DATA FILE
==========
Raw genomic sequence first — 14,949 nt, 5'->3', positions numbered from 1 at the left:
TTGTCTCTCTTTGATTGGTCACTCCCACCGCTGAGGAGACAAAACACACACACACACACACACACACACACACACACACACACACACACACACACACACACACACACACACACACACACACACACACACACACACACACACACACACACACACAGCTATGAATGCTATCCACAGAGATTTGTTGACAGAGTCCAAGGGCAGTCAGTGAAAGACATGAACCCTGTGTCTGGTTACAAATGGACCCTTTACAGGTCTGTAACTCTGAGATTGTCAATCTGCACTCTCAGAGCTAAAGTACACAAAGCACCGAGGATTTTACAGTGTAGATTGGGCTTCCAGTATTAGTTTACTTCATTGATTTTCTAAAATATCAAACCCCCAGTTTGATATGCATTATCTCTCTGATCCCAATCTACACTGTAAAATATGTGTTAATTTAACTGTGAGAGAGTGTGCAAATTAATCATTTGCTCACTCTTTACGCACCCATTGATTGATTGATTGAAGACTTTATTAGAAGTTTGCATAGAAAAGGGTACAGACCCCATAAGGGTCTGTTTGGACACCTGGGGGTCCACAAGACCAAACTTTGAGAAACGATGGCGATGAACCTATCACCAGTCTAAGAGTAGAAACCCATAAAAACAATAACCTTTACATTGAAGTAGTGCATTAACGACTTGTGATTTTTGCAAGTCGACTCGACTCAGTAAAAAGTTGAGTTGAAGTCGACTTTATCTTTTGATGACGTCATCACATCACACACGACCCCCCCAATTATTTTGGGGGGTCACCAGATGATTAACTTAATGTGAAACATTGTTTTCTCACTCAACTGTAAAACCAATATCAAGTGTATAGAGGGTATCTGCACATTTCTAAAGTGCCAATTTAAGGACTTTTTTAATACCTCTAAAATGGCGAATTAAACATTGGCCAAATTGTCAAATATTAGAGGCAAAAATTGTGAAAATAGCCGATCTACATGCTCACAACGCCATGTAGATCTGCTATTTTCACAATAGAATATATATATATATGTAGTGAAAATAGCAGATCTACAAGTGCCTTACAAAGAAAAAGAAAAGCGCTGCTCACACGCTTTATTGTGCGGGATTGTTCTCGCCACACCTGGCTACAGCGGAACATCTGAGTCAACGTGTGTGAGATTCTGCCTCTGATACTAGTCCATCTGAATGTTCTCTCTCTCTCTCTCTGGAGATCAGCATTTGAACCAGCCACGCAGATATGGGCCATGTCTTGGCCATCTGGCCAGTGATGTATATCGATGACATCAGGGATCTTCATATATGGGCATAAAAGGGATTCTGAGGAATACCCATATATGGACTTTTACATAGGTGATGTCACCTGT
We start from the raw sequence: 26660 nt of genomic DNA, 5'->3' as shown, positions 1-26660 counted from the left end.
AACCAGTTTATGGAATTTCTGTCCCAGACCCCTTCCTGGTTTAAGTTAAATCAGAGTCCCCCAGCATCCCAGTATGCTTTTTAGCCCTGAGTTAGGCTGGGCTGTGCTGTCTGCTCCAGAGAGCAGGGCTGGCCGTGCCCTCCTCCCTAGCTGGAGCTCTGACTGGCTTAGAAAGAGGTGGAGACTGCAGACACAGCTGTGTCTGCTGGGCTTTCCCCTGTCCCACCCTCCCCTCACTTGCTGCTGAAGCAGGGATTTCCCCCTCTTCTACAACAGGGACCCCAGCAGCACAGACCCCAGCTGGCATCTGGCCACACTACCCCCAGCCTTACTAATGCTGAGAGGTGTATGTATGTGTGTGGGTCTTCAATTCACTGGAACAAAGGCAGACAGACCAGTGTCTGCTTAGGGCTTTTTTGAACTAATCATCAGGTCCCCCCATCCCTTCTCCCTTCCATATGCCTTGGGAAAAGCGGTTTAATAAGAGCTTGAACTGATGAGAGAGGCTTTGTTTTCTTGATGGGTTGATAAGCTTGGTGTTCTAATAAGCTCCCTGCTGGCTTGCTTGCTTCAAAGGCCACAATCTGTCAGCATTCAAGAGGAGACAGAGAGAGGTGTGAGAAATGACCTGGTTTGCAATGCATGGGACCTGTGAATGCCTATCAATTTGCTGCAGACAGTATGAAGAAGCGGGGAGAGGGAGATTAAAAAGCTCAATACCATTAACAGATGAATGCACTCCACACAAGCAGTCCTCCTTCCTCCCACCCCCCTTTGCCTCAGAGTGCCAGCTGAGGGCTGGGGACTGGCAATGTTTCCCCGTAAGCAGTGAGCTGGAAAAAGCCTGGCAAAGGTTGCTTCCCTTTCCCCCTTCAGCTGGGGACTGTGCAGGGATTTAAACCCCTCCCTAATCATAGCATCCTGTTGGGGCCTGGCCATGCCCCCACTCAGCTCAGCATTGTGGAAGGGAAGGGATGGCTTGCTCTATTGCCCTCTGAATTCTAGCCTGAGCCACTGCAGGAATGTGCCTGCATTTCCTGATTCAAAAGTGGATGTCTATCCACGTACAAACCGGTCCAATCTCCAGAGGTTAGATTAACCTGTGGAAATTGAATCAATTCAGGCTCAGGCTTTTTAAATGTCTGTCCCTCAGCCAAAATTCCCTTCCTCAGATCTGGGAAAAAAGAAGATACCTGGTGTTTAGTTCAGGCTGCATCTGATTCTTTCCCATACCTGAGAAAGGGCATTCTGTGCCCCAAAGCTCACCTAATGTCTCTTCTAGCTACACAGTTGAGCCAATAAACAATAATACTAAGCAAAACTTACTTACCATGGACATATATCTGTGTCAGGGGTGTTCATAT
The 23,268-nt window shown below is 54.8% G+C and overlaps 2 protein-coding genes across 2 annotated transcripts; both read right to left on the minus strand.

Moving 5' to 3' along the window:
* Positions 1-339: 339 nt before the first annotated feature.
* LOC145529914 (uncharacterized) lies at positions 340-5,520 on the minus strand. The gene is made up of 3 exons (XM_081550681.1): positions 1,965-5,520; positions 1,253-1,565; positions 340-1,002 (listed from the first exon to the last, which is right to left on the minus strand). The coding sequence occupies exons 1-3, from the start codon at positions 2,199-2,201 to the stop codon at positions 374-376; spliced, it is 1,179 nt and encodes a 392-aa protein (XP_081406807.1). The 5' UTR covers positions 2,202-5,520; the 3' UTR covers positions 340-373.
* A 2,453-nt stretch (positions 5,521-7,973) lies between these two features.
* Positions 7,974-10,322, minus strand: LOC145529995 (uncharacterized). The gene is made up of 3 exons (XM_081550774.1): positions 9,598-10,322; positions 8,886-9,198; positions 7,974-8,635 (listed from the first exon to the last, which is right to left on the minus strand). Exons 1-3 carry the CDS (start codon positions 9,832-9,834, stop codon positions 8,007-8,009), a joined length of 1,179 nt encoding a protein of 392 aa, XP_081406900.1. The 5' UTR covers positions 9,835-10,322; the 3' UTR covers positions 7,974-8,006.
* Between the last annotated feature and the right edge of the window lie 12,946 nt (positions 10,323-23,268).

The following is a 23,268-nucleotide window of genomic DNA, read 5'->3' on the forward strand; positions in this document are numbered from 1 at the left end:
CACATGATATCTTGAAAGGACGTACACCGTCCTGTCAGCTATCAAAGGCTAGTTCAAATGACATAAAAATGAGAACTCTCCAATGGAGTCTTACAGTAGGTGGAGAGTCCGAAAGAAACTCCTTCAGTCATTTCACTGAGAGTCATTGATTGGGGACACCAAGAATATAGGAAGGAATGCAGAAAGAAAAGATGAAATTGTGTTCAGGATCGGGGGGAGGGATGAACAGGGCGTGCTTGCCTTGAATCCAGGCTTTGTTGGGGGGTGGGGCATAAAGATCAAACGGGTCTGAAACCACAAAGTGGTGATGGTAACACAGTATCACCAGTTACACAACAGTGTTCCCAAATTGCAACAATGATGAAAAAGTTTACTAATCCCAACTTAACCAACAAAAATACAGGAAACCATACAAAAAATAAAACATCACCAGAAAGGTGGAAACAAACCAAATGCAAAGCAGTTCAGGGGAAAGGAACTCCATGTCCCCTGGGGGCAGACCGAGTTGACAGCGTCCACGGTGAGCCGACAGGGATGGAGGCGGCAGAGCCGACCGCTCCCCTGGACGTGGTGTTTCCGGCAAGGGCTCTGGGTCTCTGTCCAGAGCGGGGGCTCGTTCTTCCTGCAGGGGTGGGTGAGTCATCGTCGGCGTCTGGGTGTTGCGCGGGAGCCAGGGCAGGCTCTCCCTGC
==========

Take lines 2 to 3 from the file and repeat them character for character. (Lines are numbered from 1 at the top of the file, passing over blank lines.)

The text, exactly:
TTGTCTCTCTTTGATTGGTCACTCCCACCGCTGAGGAGACAAAACACACACACACACACACACACACACACACACACACACACACACACACACACACACACACACACACACACACACACACACACACACACACACACACACACACACACACACAGCTATGAATGCTATCCACAGAGATTTGTTGACAGAGTCCAAGGGCAGTCAGTGAAAGACATGAACCCTGTGTCTGGTTACAAATGGACCCTTTACAGGTCTGTAACTCTGAGATTGTCAATCTGCACTCTCAGAGCTAAAGTACACAAAGCACCGAGGATTTTACAGTGTAGATTGGGCTTCCAGTATTAGTTTACTTCATTGATTTTCTAAAATATCAAACCCCCAGTTTGATATGCATTATCTCTCTGATCCCAATCTACACTGTAAAATATGTGTTAATTTAACTGTGAGAGAGTGTGCAAATTAATCATTTGCTCACTCTTTACGCACCCATTGATTGATTGATTGAAGACTTTATTAGAAGTTTGCATAGAAAAGGGTACAGACCCCATAAGGGTCTGTTTGGACACCTGGGGGTCCACAAGACCAAACTTTGAGAAACGATGGCGATGAACCTATCACCAGTCTAAGAGTAGAAACCCATAAAAACAATAACCTTTACATTGAAGTAGTGCATTAACGACTTGTGATTTTTGCAAGTCGACTCGACTCAGTAAAAAGTTGAGTTGAAGTCGACTTTATCTTTTGATGACGTCATCACATCACACACGACCCCCCCAATTATTTTGGGGGGTCACCAGATGATTAACTTAATGTGAAACATTGTTTTCTCACTCAACTGTAAAACCAATATCAAGTGTATAGAGGGTATCTGCACATTTCTAAAGTGCCAATTTAAGGACTTTTTTAATACCTCTAAAATGGCGAATTAAACATTGGCCAAATTGTCAAATATTAGAGGCAAAAATTGTGAAAATAGCCGATCTACATGCTCACAACGCCATGTAGATCTGCTATTTTCACAATAGAATATATATATATATGTAGTGAAAATAGCAGATCTACAAGTGCCTTACAAAGAAAAAGAAAAGCGCTGCTCACACGCTTTATTGTGCGGGATTGTTCTCGCCACACCTGGCTACAGCGGAACATCTGAGTCAACGTGTGTGAGATTCTGCCTCTGATACTAGTCCATCTGAATGTTCTCTCTCTCTCTCTCTGGAGATCAGCATTTGAACCAGCCACGCAGATATGGGCCATGTCTTGGCCATCTGGCCAGTGATGTATATCGATGACATCAGGGATCTTCATATATGGGCATAAAAGGGATTCTGAGGAATACCCATATATGGACTTTTACATAGGTGATGTCACCTGT
We start from the raw sequence: 26660 nt of genomic DNA, 5'->3' as shown, positions 1-26660 counted from the left end.